By colluding with the City in replacing an East End market with office blocks, London Guildhall University risks destroying a community, argues William Taylor.
After the talk, the tea, the custard creams, the coy jokes about adopting a "missionary position", there would be the inevitable furrowing of brows, the but seriously frown, followed by that awkward little question, "Tell me, brother, are you saved?" So easily asked, so wretchedly answered.
Eventually, not wishing to spend every Thursday evening as a student in Oxford debating the finer points of the doctrine of regeneration, I stopped going to these Christian Union meetings. I probably realised I was never going to cut the mustard anyway. Besides, I had by then discovered incense and holy water stoups and other such delights up the road at Pusey House, the engine-room of Anglo-Catholicism.
Things moved on: 15 years later I am preparing to welcome a new intake of students at London Guildhall University, where I work as the Anglican chaplain, alongside my Free Church and Roman Catholic colleagues. Some of the new arrivals will make their own way to the chaplaincy suite - we have no chapel, but borrow a local church for our assorted liturgies and mysteries - where we offer exquisite wholemeal biscuits and organic Fairtrade coffee and our fridge is stocked with lightly carbonated mineral water. We have low-level lighting in the chaplaincy and allow our visitors to lurk in the shadows if they wish. We do not inquire as to their ultimate destination (up or down?), not on the first visit anyway. We are a motley lot, but try to function as a hospitable community, a loose confederation of fellow-travellers and the passing curious.
Working with our colleagues in the department for student affairs, the chaplaincy is part of the pastoral provision of the university. This means that, aside from the time we spend together as part of the Christian community, we work with the university in its strategic mission to serve its various constituent communities.
Last year, with some assistance from the health charity, the King's Fund, we helped to run an oral history unit for some students from our communications department, who set about interviewing the clients at the homelessness project of nearby St Botolph's church in Aldgate. It worked well precisely because the students felt involved with the concerns of their assignment: when they had completed their interviews, a number continued to work as volunteers for the project.
Next year, along with the East London Mosque, we will run a course that explores the place of belief in notions of citizenship - how, from our different religious traditions, we might be able to stake out some shared territory for the "common good". Again, success will depend on an understanding of what it means to be good neighbours.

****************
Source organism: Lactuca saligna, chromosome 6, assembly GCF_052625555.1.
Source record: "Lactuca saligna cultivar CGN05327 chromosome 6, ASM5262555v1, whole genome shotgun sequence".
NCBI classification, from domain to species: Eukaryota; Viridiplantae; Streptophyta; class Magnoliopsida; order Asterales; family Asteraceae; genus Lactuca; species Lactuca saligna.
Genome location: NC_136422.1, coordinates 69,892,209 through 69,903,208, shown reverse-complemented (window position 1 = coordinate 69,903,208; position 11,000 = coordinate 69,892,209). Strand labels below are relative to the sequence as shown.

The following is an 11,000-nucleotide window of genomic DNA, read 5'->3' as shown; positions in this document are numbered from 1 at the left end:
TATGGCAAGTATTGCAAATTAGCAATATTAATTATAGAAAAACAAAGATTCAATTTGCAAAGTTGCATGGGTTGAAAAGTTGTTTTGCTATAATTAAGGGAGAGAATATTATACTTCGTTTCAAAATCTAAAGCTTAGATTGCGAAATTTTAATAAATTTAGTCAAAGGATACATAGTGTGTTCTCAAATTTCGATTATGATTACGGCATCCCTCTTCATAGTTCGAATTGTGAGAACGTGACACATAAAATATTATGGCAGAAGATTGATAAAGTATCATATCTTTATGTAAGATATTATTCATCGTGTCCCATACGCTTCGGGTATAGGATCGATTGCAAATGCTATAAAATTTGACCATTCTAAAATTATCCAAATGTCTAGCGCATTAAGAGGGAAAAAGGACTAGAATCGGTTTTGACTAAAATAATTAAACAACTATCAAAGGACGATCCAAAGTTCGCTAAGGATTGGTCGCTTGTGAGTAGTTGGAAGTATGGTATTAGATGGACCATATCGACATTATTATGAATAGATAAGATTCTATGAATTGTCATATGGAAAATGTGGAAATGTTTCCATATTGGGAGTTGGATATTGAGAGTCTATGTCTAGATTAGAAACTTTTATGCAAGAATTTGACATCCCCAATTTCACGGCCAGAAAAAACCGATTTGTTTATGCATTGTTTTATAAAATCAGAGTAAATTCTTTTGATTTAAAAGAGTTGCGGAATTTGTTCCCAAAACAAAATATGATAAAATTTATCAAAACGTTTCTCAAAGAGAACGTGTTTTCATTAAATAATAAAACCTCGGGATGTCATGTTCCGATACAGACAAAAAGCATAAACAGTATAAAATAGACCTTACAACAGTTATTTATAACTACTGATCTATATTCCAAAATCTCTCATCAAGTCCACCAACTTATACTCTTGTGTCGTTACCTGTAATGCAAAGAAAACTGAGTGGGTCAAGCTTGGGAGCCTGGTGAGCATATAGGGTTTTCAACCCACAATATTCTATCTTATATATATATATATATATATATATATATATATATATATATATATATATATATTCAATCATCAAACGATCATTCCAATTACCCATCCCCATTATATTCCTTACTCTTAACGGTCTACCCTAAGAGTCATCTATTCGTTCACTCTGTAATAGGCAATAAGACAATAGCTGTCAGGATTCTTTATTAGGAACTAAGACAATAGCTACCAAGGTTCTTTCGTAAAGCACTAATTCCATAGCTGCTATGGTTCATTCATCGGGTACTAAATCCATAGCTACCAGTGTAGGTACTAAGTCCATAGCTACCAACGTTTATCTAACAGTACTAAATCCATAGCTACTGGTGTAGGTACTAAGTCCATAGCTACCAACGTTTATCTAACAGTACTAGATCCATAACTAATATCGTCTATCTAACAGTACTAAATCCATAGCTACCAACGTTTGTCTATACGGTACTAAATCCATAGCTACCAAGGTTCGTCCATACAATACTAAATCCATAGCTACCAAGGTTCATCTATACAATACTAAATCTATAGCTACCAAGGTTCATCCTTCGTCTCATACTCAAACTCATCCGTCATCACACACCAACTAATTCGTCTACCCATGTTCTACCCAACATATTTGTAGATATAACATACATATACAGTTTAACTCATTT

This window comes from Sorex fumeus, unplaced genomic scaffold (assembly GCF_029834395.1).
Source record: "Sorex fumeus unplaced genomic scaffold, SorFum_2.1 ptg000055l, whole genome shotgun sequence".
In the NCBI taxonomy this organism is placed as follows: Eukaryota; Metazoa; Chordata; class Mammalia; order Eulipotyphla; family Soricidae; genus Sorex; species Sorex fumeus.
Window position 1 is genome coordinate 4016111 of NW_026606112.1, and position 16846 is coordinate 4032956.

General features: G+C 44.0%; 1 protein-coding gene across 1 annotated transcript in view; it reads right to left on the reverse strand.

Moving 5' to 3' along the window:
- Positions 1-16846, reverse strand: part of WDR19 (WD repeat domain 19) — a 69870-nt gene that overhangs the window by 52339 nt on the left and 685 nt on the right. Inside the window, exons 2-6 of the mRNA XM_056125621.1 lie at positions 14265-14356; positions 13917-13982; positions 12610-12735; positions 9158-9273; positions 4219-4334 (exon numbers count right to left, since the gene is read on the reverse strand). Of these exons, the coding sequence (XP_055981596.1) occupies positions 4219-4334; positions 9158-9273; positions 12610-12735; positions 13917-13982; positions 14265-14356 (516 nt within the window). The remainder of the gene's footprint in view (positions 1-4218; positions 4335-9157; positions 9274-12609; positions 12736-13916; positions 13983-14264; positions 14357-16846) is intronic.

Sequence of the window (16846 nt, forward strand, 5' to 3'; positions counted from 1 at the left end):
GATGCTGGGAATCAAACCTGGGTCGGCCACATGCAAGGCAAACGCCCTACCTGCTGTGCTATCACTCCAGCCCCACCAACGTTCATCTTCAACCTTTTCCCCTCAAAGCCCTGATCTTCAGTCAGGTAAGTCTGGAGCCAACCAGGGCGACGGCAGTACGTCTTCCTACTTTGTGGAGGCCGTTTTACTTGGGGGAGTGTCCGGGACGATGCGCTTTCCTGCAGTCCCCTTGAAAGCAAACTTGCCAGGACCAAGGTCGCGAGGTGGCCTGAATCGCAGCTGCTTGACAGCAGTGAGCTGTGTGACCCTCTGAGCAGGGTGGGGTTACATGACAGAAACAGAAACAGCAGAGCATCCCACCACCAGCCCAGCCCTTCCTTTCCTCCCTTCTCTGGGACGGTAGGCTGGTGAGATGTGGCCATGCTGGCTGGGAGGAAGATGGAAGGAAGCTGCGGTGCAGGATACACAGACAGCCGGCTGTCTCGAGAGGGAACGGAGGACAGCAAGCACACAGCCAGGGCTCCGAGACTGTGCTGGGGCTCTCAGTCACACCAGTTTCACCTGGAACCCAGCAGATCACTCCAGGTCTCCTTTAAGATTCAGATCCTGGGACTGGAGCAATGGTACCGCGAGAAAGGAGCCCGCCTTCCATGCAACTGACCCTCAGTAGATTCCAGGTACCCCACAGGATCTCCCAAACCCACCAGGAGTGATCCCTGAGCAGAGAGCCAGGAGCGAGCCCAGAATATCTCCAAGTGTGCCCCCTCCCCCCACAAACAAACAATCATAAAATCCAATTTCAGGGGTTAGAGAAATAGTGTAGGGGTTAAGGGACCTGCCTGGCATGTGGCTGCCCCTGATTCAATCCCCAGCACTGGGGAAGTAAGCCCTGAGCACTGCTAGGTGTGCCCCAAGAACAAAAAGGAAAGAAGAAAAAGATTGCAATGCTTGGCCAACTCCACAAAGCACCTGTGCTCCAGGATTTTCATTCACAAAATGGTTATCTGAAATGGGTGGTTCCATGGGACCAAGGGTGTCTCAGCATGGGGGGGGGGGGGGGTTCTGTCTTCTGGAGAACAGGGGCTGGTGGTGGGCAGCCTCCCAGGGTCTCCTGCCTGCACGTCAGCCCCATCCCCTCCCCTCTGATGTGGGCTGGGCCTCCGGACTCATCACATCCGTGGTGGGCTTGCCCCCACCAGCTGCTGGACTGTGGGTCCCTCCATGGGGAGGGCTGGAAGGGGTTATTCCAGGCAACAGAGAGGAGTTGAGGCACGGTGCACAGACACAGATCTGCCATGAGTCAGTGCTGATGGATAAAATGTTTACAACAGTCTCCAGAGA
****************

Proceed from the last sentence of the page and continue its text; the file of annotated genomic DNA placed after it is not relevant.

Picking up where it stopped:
Pastoral work is personal; it is also political, concerned with helping to dismantle structures of inequality, identify systematic exclusion, broker investment in social capital.
Much of what LGU is about is, indeed, determined by its location. Spread out across the City (Moorgate, Tower Hill, Aldgate) and the foothills of East London (Shoreditch, Spitalfields, Whitechapel) we straddle two very different worlds and seek to be a bridge between them. We inhabit a zone of transition and wish also to function as one.
Of course we draw students from all over the world, offering a number of specialist degrees, but we also present opportunities to those who would previously have packed their textbooks away at 18 or earlier. Through our outreach programmes and summer schools, student ambassador and mentoring schemes, community networking partnerships, flexible and vocational courses with their emphasis on transferable skills and work experience, we reach the individuals that many other universities cannot reach. In communities all over inner London we are an agent provocateur for aspiration.
Forty-five per cent of our full-time undergraduate population is mature (16th highest in the UK of 174 universities and colleges). Excluding "not knowns", nearly 55 per cent of our students come from social classes IIIn to V, compared with a national average of 41 per cent (again 16th highest). Most significant for us given our location in East London, as a percentage of all UK-domiciled students, almost 45 per cent are non-Caucasian, which is per cent more than would be expected given the university's subject mix. We are an open university and, in much of our core business, we are a local university.